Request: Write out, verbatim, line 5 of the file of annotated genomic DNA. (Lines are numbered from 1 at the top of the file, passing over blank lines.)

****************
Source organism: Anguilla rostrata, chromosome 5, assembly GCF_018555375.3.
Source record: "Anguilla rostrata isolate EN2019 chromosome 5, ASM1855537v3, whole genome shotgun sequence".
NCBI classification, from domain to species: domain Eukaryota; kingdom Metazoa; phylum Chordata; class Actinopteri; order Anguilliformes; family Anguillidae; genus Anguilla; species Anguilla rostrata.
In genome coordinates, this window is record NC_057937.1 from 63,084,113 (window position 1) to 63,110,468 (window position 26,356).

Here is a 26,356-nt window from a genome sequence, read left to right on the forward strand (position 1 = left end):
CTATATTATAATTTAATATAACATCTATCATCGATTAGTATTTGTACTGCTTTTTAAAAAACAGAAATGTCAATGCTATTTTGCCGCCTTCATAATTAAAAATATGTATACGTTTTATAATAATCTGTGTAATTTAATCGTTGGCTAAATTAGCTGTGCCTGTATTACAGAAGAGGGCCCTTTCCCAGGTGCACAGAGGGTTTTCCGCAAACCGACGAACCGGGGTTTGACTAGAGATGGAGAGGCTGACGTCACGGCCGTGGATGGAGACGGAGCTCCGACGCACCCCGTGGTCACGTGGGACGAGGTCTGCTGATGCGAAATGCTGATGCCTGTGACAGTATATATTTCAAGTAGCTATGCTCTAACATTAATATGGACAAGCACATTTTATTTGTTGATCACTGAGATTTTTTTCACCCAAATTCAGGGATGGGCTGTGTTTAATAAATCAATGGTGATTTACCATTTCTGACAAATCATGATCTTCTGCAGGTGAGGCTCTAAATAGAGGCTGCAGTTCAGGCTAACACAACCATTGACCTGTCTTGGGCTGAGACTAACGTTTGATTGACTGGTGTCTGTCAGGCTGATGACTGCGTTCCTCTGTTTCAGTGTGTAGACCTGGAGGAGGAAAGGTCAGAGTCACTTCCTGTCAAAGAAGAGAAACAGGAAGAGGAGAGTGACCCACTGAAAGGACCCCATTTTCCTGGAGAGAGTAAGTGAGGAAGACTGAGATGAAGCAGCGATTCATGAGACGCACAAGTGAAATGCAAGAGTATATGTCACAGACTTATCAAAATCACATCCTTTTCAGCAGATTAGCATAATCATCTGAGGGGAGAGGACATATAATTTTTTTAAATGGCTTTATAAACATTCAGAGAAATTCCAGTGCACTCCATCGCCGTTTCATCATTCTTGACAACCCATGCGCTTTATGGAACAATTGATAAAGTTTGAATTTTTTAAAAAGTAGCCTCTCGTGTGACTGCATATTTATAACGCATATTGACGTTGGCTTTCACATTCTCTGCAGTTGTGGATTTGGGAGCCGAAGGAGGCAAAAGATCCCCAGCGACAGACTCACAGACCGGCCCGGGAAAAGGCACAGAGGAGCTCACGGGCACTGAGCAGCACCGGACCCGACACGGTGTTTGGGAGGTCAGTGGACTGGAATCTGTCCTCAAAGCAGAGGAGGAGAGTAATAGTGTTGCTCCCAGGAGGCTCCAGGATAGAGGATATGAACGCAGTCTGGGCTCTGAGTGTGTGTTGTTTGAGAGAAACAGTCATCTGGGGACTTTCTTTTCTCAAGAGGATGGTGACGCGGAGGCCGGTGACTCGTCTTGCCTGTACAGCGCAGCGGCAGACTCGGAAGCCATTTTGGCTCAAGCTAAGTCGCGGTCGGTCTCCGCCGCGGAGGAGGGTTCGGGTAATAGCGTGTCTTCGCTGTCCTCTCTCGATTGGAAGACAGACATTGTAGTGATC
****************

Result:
Here is a 26,356-nt window from a genome sequence, read left to right on the forward strand (position 1 = left end):